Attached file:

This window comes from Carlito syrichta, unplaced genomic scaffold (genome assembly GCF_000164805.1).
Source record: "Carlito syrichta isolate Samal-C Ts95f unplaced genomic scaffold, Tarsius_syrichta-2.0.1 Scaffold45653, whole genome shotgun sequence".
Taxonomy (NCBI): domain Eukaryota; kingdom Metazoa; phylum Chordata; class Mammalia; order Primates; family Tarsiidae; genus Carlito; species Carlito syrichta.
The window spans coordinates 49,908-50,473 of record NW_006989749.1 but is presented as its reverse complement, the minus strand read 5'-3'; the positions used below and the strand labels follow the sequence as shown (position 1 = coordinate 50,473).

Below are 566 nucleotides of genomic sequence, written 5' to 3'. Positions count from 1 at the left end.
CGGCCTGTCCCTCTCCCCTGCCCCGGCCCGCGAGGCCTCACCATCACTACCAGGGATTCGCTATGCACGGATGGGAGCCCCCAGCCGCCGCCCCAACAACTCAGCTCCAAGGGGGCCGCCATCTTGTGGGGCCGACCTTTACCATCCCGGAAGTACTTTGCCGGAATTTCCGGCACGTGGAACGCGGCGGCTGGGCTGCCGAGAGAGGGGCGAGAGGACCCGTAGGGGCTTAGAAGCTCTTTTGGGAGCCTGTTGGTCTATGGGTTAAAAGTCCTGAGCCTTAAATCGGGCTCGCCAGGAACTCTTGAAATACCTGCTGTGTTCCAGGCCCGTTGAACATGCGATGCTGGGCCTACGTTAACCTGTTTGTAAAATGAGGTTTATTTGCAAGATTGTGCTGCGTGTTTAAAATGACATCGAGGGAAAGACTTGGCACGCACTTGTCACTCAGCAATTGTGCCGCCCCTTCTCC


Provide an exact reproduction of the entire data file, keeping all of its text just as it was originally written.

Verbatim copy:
This window comes from Carlito syrichta, unplaced genomic scaffold (genome assembly GCF_000164805.1).
Source record: "Carlito syrichta isolate Samal-C Ts95f unplaced genomic scaffold, Tarsius_syrichta-2.0.1 Scaffold45653, whole genome shotgun sequence".
Taxonomy (NCBI): domain Eukaryota; kingdom Metazoa; phylum Chordata; class Mammalia; order Primates; family Tarsiidae; genus Carlito; species Carlito syrichta.
The window spans coordinates 49,908-50,473 of record NW_006989749.1 but is presented as its reverse complement, the minus strand read 5'-3'; the positions used below and the strand labels follow the sequence as shown (position 1 = coordinate 50,473).

Below are 566 nucleotides of genomic sequence, written 5' to 3'. Positions count from 1 at the left end.
CGGCCTGTCCCTCTCCCCTGCCCCGGCCCGCGAGGCCTCACCATCACTACCAGGGATTCGCTATGCACGGATGGGAGCCCCCAGCCGCCGCCCCAACAACTCAGCTCCAAGGGGGCCGCCATCTTGTGGGGCCGACCTTTACCATCCCGGAAGTACTTTGCCGGAATTTCCGGCACGTGGAACGCGGCGGCTGGGCTGCCGAGAGAGGGGCGAGAGGACCCGTAGGGGCTTAGAAGCTCTTTTGGGAGCCTGTTGGTCTATGGGTTAAAAGTCCTGAGCCTTAAATCGGGCTCGCCAGGAACTCTTGAAATACCTGCTGTGTTCCAGGCCCGTTGAACATGCGATGCTGGGCCTACGTTAACCTGTTTGTAAAATGAGGTTTATTTGCAAGATTGTGCTGCGTGTTTAAAATGACATCGAGGGAAAGACTTGGCACGCACTTGTCACTCAGCAATTGTGCCGCCCCTTCTCC